Nevermind: The Legacy of Kurt

On September 24, 1991, undoubtedly the most popular alternative music album of all time was released. You probably know it, if you don’t already own it. Nevermind ring any bells? Can you believe it’s been almost 26 years? I can. It’s existed as long as I can remember. Now I know what you’re thinking. “What the fuck would a kid who wasn’t even around when it was written know about Nevermind?” And in fairness maybe nothing. But what I do know is what’s happened ever since.

Since it’s release, Nevermind has become an alternative juggernaut. It’s not only Nirvana’s best-selling album, convincingly, with over 30 million sales worldwide, it’s the teen angst anthem of an entire generation. In addition, it’s the third most popular album of all time behind Adele and Metallica (streaming included). And all this begs the question: why is it still so heavily listened to after all these years?

Nirvana’s ubiquitous mystique is partly responsible for the band’s popularity. The world never truly got to know the mind of front-man Kurt Cobain before his untimely death. However, that’s not the sole reason for Nirvana’s fame, because it’s Nevermind’s pop influences that have allowed the album – as well as the band – to remain relevant, even to this day. Cobain had a vision for Nevermind  to be more polished than Nirvana’s previous releases. This vision strayed from the Seattle grunge scene but offered an opportunity to achieve bigger things with major label DGC Records. And the vision paid off when the band’s spearhead got his wish. Although Nevermind is the epitome of grunge, Butch Vig’s clean production when compared to Nirvana’s debut album, Bleach, resulted in a heavier pop sounding record, one filled with melodic guitar riffs and the band’s trademark soft/heavy dynamic – most prevalent within tracks ‘Come As You Are’ and ‘Lithium’.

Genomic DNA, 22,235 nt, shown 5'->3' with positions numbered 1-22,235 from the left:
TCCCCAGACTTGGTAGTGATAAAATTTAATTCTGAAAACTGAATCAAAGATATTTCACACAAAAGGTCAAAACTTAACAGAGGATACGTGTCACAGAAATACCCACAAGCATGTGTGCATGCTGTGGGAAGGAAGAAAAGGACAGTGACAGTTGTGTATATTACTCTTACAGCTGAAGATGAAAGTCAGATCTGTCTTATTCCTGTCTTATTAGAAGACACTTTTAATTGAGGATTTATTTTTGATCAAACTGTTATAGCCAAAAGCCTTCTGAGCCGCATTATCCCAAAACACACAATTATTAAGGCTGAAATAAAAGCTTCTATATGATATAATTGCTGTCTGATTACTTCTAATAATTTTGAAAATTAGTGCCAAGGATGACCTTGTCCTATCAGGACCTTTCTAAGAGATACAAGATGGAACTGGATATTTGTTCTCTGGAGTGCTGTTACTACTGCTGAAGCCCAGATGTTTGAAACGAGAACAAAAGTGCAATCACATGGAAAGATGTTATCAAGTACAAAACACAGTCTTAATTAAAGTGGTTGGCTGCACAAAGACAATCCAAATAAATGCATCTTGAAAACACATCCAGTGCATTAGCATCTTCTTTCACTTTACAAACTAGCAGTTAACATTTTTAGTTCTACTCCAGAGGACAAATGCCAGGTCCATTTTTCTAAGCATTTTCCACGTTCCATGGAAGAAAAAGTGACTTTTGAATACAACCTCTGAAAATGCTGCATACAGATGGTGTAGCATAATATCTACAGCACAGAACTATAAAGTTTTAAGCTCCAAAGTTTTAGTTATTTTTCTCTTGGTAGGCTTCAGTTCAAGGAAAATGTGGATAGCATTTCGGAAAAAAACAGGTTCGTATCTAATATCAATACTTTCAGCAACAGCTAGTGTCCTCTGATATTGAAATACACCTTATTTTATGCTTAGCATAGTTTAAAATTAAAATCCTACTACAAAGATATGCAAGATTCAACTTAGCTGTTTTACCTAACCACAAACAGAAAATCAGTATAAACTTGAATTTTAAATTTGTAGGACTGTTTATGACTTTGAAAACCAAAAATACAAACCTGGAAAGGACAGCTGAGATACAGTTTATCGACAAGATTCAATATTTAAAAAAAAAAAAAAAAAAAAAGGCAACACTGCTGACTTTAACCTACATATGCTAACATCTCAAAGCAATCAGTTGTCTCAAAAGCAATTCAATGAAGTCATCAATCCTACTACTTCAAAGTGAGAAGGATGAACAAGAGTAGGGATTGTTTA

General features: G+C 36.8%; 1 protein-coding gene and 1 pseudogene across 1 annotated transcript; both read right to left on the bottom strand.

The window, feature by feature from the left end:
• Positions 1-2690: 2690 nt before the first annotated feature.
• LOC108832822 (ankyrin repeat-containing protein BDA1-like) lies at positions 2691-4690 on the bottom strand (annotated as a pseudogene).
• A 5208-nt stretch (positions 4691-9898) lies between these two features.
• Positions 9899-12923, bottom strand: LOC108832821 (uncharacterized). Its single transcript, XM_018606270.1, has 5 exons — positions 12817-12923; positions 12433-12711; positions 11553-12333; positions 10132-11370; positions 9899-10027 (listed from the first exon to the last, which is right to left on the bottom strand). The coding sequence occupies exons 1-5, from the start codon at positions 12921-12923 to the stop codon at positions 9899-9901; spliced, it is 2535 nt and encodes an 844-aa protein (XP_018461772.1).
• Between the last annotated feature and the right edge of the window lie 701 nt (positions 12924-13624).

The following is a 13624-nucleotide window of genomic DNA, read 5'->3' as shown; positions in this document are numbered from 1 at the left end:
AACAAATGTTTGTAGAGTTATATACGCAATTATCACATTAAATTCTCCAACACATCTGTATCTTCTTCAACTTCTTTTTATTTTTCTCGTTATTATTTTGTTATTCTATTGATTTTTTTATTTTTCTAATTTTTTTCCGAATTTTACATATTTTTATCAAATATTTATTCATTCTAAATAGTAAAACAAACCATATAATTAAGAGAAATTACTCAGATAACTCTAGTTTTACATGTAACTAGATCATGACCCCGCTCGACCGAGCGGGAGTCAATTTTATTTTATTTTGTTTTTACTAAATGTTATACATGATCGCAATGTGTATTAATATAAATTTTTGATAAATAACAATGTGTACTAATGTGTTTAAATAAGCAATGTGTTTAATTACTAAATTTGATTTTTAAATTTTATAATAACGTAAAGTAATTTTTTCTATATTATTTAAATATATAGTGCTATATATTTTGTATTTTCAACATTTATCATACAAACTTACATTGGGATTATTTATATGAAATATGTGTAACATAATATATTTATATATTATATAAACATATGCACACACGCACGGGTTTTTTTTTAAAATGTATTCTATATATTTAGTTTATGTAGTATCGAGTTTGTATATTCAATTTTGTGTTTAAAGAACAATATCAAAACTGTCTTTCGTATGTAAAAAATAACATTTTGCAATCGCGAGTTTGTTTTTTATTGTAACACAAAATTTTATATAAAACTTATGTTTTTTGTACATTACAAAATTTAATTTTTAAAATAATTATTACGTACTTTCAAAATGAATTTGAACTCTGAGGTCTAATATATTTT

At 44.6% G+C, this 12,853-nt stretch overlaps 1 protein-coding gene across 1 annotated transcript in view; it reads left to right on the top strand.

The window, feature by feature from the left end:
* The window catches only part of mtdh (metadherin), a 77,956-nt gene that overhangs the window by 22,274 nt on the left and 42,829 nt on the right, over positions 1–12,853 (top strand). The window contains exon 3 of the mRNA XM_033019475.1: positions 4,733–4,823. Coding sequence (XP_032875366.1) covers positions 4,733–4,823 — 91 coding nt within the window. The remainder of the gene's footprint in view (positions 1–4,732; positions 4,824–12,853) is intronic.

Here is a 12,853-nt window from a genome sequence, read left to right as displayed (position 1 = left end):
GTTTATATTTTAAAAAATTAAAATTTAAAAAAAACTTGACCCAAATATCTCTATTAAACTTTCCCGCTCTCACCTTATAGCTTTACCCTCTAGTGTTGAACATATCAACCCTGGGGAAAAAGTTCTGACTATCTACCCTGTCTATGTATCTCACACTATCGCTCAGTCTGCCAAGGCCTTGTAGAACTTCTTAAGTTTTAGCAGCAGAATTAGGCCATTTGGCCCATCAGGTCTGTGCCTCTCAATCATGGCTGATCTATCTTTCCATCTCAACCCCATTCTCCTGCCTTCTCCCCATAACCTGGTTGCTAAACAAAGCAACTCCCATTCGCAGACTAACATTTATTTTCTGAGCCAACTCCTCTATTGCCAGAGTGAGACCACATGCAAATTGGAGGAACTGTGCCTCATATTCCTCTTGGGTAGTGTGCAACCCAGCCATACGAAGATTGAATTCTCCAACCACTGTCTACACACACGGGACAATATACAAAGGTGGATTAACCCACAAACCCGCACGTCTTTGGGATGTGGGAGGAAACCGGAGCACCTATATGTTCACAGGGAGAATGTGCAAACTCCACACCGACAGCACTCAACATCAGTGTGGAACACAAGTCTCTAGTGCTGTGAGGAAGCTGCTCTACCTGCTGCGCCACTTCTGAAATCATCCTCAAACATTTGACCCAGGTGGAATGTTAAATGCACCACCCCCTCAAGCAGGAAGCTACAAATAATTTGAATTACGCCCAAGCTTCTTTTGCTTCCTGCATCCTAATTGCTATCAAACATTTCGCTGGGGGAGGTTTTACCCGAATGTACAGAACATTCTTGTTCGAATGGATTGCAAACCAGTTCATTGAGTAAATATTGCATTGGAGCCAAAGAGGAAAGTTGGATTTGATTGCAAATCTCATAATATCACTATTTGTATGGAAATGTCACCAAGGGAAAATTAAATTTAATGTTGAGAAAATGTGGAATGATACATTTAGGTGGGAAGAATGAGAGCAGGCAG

Despite the added gloss of its pop influences, Nirvana’s Nevermind has become a staple for listeners from all musical backgrounds. The impact Nirvana’s sophomore album made was crucial. But Nevermind bridged the gap between the alternative and the mainstream, popularising the DIY sound produced on the album. Without Nirvana proving that success could be achieved through their iconic garage soundscape, bands such as Silverchair, Arcade Fire and Tame Impala – those with a heavy home-made dynamic – wouldn’t exist in the same light, or perhaps wouldn’t exist at all.

It only takes the album opener and global smash hit ‘Smells Like Teen Spirit’ to become hooked on Nevermind. But everyone is a fan of that track, and if you keep listening, right through to the acoustic-driven closer ‘Something In The Way’, you might also become a fan of Nirvana. Nevermind is THE alternative classic, and it’ll remain so until Earth is a grunge-barren wasteland.

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